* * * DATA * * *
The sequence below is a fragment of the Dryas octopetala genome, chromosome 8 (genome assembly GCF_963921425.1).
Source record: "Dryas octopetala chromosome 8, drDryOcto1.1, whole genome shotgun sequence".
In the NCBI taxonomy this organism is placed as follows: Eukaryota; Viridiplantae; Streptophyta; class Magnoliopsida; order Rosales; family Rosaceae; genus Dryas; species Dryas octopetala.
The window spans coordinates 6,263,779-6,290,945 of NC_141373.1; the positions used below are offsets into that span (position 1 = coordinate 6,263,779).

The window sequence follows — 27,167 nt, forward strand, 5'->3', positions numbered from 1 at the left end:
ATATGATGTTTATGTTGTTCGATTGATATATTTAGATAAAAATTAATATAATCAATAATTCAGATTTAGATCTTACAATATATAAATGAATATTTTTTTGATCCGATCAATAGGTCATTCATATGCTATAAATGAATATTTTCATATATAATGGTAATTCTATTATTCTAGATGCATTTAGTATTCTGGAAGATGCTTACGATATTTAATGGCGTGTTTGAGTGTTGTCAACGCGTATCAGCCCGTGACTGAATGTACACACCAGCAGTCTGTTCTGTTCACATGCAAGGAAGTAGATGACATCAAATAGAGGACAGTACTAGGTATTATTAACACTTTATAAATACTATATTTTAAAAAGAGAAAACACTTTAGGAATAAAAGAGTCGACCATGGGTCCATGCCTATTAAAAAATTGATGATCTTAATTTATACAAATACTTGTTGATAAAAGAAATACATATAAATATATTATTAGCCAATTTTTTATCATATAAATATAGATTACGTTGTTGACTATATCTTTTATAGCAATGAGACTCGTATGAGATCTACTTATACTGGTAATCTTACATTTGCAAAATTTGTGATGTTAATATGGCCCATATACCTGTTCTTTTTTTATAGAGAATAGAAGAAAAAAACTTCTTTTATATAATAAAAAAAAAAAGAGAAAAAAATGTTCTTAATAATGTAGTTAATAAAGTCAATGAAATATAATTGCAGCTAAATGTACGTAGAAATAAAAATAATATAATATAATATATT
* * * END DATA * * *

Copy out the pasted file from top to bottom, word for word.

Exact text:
The sequence below is a fragment of the Dryas octopetala genome, chromosome 8 (genome assembly GCF_963921425.1).
Source record: "Dryas octopetala chromosome 8, drDryOcto1.1, whole genome shotgun sequence".
In the NCBI taxonomy this organism is placed as follows: Eukaryota; Viridiplantae; Streptophyta; class Magnoliopsida; order Rosales; family Rosaceae; genus Dryas; species Dryas octopetala.
The window spans coordinates 6,263,779-6,290,945 of NC_141373.1; the positions used below are offsets into that span (position 1 = coordinate 6,263,779).

The window sequence follows — 27,167 nt, forward strand, 5'->3', positions numbered from 1 at the left end:
ATATGATGTTTATGTTGTTCGATTGATATATTTAGATAAAAATTAATATAATCAATAATTCAGATTTAGATCTTACAATATATAAATGAATATTTTTTTGATCCGATCAATAGGTCATTCATATGCTATAAATGAATATTTTCATATATAATGGTAATTCTATTATTCTAGATGCATTTAGTATTCTGGAAGATGCTTACGATATTTAATGGCGTGTTTGAGTGTTGTCAACGCGTATCAGCCCGTGACTGAATGTACACACCAGCAGTCTGTTCTGTTCACATGCAAGGAAGTAGATGACATCAAATAGAGGACAGTACTAGGTATTATTAACACTTTATAAATACTATATTTTAAAAAGAGAAAACACTTTAGGAATAAAAGAGTCGACCATGGGTCCATGCCTATTAAAAAATTGATGATCTTAATTTATACAAATACTTGTTGATAAAAGAAATACATATAAATATATTATTAGCCAATTTTTTATCATATAAATATAGATTACGTTGTTGACTATATCTTTTATAGCAATGAGACTCGTATGAGATCTACTTATACTGGTAATCTTACATTTGCAAAATTTGTGATGTTAATATGGCCCATATACCTGTTCTTTTTTTATAGAGAATAGAAGAAAAAAACTTCTTTTATATAATAAAAAAAAAAAGAGAAAAAAATGTTCTTAATAATGTAGTTAATAAAGTCAATGAAATATAATTGCAGCTAAATGTACGTAGAAATAAAAATAATATAATATAATATATT